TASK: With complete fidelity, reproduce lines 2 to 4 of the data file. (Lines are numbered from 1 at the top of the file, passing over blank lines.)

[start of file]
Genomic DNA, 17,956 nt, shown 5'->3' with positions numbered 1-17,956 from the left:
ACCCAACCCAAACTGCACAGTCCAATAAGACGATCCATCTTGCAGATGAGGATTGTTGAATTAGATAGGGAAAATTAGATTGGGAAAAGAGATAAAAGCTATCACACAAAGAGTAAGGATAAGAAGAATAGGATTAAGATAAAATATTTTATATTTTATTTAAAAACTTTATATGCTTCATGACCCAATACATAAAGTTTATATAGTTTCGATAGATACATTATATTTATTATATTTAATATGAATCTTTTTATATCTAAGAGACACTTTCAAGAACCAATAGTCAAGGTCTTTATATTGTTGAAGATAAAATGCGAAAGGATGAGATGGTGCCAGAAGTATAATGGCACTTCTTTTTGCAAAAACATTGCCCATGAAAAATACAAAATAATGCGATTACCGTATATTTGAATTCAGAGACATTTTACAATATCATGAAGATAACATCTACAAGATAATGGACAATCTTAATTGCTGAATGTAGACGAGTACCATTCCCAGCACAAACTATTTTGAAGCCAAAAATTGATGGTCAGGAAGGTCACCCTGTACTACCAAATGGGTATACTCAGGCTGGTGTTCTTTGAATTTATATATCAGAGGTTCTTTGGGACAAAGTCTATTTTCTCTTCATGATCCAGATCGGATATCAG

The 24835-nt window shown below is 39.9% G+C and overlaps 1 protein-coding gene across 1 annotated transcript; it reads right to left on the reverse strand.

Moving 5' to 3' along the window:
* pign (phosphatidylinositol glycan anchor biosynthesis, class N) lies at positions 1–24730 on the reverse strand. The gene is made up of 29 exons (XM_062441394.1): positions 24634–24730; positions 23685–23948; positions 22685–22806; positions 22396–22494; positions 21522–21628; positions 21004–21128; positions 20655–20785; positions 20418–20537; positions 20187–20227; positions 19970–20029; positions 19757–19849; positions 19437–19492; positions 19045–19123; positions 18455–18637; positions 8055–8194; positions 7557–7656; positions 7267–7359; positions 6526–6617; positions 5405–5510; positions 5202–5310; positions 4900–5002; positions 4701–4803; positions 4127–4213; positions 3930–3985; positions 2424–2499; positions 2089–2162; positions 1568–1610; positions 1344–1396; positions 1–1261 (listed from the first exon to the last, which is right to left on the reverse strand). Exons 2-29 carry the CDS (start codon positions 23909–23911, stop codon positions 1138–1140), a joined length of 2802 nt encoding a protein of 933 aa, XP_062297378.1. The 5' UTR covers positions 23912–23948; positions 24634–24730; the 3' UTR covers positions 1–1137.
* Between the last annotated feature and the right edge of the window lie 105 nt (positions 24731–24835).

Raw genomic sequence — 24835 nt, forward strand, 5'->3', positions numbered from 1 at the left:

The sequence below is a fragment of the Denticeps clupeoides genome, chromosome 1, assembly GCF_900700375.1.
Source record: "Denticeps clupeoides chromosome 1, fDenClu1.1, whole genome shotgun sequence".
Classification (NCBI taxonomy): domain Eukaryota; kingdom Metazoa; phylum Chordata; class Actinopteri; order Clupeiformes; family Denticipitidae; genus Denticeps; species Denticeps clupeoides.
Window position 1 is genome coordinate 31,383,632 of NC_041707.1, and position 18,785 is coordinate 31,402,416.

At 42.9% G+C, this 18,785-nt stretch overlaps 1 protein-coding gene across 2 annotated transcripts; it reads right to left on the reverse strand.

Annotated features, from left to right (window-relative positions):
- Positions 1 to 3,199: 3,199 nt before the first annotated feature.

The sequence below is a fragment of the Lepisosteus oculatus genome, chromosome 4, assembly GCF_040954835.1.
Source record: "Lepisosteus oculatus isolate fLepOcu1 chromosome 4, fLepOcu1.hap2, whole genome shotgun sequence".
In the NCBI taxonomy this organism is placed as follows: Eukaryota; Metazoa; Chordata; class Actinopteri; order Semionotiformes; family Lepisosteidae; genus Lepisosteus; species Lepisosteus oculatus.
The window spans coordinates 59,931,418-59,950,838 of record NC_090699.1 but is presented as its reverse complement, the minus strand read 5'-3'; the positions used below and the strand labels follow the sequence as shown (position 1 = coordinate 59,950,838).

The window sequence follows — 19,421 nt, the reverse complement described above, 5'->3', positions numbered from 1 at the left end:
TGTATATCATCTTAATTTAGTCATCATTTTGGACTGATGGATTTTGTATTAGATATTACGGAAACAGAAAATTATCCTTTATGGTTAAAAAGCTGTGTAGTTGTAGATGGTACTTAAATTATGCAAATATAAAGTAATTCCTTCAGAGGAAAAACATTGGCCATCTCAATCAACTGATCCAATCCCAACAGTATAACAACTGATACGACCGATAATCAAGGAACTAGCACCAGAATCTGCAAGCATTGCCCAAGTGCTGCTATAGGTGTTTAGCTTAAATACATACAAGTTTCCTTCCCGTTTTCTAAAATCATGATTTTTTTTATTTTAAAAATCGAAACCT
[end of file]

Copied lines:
ACCCAACCCAAACTGCACAGTCCAATAAGACGATCCATCTTGCAGATGAGGATTGTTGAATTAGATAGGGAAAATTAGATTGGGAAAAGAGATAAAAGCTATCACACAAAGAGTAAGGATAAGAAGAATAGGATTAAGATAAAATATTTTATATTTTATTTAAAAACTTTATATGCTTCATGACCCAATACATAAAGTTTATATAGTTTCGATAGATACATTATATTTATTATATTTAATATGAATCTTTTTATATCTAAGAGACACTTTCAAGAACCAATAGTCAAGGTCTTTATATTGTTGAAGATAAAATGCGAAAGGATGAGATGGTGCCAGAAGTATAATGGCACTTCTTTTTGCAAAAACATTGCCCATGAAAAATACAAAATAATGCGATTACCGTATATTTGAATTCAGAGACATTTTACAATATCATGAAGATAACATCTACAAGATAATGGACAATCTTAATTGCTGAATGTAGACGAGTACCATTCCCAGCACAAACTATTTTGAAGCCAAAAATTGATGGTCAGGAAGGTCACCCTGTACTACCAAATGGGTATACTCAGGCTGGTGTTCTTTGAATTTATATATCAGAGGTTCTTTGGGACAAAGTCTATTTTCTCTTCATGATCCAGATCGGATATCAG

The 24835-nt window shown below is 39.9% G+C and overlaps 1 protein-coding gene across 1 annotated transcript; it reads right to left on the reverse strand.

Moving 5' to 3' along the window: